Look for a pre-Christmas Broadway opening of “Don Carlos,” the Friedrich Schiller revival, which, against the odds, has turned into a serious West End hit. Although other Michael Grandage productions have been pegged for New York at various times (including his remarkable Donmar “Caligula,” starring Michael Sheen), this one has a particularly potent champion in its star, Derek Jacobi, who is keen to show New Yorkers an all-but-unknown (in America, that is) play.
“It’s a good story,” says the actor, who has earned some of the best reviews of his career for playing the fearsome father, King Philip II, of Don Carlos, the Crown Prince. “Audiences want to know what’s going to happen: Is Carlos going to survive, and all that?”
At the Gielgud Theater, the London stand paid back its £300,000 ($560,000) capitalization the first week in March and has been grossing nearly double its weekly £80,000 ($150,000) nut throughout the limited run (ending April 30). That’s not bad, says lead producer Matthew Byam Shaw, for “a play in German featuring a load of men in tights.”
No London extension is possible, since the theater is previously committed to David Schwimmer starrer “Some Girls.” “That’s pretty frustrating,” says Byam Shaw, “when you get something like this.”
Numerous specifics remain to be confirmed for the Broadway run, which will certainly be longer than its 12-week London gig (more time is needed to recoup) and considerably pricier — $2 million-plus. And among the 17-strong cast, only Jacobi and Peter Eyre, who makes a formidable 11th-hour appearance as the Grand Inquisitor, have green cards, which means “a lot of the casting is down to the State Dept.,” says Byam Shaw.
Looking ahead, the producer will partner Robert Fox in 2006 on a new play, “Frost/Nixon,” centering on the historic 1977 interviews between the British broadcaster David Frost and Richard Nixon. The author is Peter Morgan, whose Channel 4 teleplay “The Deal” shone a scintillating light on that defining night in 1994 when Tony Blair and Gordon Brown carved up the leadership of Britain’s Labor party over dinner in Islington.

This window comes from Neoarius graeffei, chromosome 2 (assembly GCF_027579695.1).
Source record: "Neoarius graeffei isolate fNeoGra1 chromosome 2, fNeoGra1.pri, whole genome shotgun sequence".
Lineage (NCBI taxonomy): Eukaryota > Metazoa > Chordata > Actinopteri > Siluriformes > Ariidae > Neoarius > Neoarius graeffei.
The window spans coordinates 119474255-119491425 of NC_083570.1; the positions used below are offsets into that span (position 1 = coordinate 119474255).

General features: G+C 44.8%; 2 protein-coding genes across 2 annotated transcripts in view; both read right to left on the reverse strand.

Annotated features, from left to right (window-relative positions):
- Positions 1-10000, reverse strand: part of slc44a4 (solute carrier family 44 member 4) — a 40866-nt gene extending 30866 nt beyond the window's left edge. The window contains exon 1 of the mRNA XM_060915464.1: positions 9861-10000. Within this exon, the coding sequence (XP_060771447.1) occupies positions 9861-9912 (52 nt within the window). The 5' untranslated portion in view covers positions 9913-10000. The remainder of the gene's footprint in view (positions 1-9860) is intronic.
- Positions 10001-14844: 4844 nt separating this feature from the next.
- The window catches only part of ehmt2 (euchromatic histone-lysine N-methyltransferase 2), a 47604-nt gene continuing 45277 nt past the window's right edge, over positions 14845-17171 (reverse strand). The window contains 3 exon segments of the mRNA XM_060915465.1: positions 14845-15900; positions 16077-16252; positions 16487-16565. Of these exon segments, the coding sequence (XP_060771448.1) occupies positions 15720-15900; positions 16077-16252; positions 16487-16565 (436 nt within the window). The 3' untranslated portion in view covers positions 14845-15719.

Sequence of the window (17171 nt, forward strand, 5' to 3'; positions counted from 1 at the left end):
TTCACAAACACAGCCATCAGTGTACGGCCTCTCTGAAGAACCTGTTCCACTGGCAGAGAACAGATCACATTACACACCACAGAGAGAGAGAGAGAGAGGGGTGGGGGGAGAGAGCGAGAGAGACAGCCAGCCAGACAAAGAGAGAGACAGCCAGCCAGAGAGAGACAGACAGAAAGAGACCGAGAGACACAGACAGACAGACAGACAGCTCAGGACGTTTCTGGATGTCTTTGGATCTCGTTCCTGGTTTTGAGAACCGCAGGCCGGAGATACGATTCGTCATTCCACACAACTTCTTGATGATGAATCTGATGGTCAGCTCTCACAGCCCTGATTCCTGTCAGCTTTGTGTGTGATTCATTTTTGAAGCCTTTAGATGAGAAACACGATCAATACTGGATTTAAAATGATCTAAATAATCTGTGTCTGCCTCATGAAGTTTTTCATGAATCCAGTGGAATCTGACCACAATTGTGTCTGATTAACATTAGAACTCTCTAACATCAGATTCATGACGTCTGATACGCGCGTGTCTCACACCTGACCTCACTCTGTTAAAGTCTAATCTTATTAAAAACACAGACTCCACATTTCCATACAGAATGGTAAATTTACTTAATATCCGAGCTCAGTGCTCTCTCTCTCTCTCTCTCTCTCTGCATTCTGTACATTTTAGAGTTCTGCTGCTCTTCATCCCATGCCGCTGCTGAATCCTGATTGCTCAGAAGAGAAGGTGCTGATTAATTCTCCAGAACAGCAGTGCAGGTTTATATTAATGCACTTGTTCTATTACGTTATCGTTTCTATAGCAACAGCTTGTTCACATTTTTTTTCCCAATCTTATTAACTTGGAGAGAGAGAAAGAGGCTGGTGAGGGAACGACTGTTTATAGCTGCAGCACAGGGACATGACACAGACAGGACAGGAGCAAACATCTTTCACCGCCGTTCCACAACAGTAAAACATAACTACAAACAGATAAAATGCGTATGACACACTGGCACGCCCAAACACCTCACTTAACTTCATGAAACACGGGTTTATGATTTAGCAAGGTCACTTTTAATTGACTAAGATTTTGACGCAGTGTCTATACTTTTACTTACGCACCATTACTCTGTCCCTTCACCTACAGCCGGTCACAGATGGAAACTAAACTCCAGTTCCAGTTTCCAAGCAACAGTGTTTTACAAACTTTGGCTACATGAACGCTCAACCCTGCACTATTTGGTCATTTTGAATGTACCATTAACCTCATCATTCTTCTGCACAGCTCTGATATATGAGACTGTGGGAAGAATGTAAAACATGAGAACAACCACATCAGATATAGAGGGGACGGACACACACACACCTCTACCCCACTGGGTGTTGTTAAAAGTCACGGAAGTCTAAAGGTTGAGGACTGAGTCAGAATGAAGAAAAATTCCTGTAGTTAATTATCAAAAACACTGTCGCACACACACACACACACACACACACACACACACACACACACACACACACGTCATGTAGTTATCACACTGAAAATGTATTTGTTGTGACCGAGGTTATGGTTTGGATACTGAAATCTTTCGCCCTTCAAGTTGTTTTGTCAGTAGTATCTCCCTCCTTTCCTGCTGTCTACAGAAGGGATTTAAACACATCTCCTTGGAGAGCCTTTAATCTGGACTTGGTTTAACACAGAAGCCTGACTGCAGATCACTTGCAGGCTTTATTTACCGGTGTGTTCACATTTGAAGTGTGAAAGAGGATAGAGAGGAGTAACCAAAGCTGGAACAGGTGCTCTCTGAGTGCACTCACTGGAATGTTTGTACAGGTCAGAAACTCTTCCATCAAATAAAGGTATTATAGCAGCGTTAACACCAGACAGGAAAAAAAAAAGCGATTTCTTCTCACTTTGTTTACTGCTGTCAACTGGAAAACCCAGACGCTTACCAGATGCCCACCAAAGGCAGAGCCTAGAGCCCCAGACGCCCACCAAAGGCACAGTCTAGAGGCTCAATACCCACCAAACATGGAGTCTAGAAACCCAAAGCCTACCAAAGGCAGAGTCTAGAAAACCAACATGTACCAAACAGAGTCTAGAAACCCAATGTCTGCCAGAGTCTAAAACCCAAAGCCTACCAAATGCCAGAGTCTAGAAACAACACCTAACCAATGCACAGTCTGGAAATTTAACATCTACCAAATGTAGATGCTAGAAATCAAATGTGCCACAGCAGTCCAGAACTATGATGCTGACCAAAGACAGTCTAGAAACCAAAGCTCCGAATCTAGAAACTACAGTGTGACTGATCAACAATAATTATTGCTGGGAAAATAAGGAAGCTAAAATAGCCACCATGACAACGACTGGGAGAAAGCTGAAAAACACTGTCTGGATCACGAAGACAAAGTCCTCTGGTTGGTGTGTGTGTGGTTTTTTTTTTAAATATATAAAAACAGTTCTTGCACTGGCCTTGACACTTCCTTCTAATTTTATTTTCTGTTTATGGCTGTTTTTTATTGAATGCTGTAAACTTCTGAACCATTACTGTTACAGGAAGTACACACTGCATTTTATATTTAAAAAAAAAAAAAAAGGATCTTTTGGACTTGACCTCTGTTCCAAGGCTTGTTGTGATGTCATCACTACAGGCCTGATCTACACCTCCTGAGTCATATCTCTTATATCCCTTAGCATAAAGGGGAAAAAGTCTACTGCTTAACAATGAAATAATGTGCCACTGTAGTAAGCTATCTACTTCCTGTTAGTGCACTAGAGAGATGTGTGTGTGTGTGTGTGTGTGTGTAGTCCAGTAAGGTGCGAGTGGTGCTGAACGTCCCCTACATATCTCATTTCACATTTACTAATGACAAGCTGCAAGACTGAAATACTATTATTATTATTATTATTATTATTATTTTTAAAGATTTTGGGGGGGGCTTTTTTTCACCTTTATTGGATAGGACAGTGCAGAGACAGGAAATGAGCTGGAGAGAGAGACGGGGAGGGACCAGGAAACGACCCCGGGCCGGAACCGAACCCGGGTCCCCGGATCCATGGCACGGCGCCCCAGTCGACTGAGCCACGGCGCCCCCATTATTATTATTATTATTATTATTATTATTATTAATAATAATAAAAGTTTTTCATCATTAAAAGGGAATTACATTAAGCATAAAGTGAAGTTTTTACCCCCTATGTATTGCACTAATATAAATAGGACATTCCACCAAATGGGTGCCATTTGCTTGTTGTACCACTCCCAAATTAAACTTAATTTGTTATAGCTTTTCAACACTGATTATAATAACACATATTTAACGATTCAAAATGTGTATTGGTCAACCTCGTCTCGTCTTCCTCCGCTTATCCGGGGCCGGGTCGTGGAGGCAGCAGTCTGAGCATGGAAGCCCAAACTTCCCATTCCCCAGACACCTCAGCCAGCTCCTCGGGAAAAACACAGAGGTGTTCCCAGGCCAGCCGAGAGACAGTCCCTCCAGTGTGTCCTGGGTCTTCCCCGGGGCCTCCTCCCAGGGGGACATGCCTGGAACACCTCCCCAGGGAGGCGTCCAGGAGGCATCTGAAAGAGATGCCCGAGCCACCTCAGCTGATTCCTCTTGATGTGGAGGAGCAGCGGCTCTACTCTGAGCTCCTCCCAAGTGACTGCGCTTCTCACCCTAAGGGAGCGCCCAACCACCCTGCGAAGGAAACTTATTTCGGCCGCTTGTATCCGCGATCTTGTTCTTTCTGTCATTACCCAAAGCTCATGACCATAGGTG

“If you’re crass, you’d call it ‘Rocky’ with words,” says Byam Shaw. One nonetheless assumes Sylvester Stallone isn’t among the actors under consideration.
I don’t think I’ve ever encountered quite the full-scale Tennessee Williams dud that is the current Paris revival of “Doux Oiseau de Jeunesse” (that’s “Sweet Bird of Youth” for any Francophobes), which turns a ruminative, deeply poetic play into a ludicrous melodrama that surely says something about the way the French nowadays see all Americans as rednecks.
The staging, at the Theatre de la Madeleine through April 7, garnered copious advance interest due to the star presence of onetime screen diva Claudia Cardinale (“8½,” “The Leopard”) as Williams’ onetime screen diva, the Princess. In the event, Cardinale’s perf was unaffecting and grotesquely affected, a trashy star turn that didn’t begin to merit the numerous bows the Italian thesp seemed determined to take.
Somewhere in Cardinale’s heart of hearts, she’s no doubt bowing still. As for other Princesses to come? Jessica Lange, perhaps?
- “Don Carlos” has company in the recoupment department. Co-producer Michael Whitehall reports his Duchess Theater production of Terence Rattigan’s “Man and Boy,” starring David Suchet, paid back its £125,000 ($234,000) costs after only five weeks. Whitehall’s interest in the Rattigan canon continues: Look for Patricia Hodge to headline a revival of the scribe’s 1973 play “In Praise of Love.”
- The new Broadway revival of “The Glass Menagerie,” with its British producer and director, has one admirer, at least, in U.K. critic Paul Taylor, whose rave in the Independent appeared the same day as the New York pans. “In a Broadway season not exactly overburdened with fragile lyricism or creative integrity, this ‘Menagerie’ glimmers with the well-tended glow of those eponymous objects,” wrote Taylor. “Roll on a West End transfer.”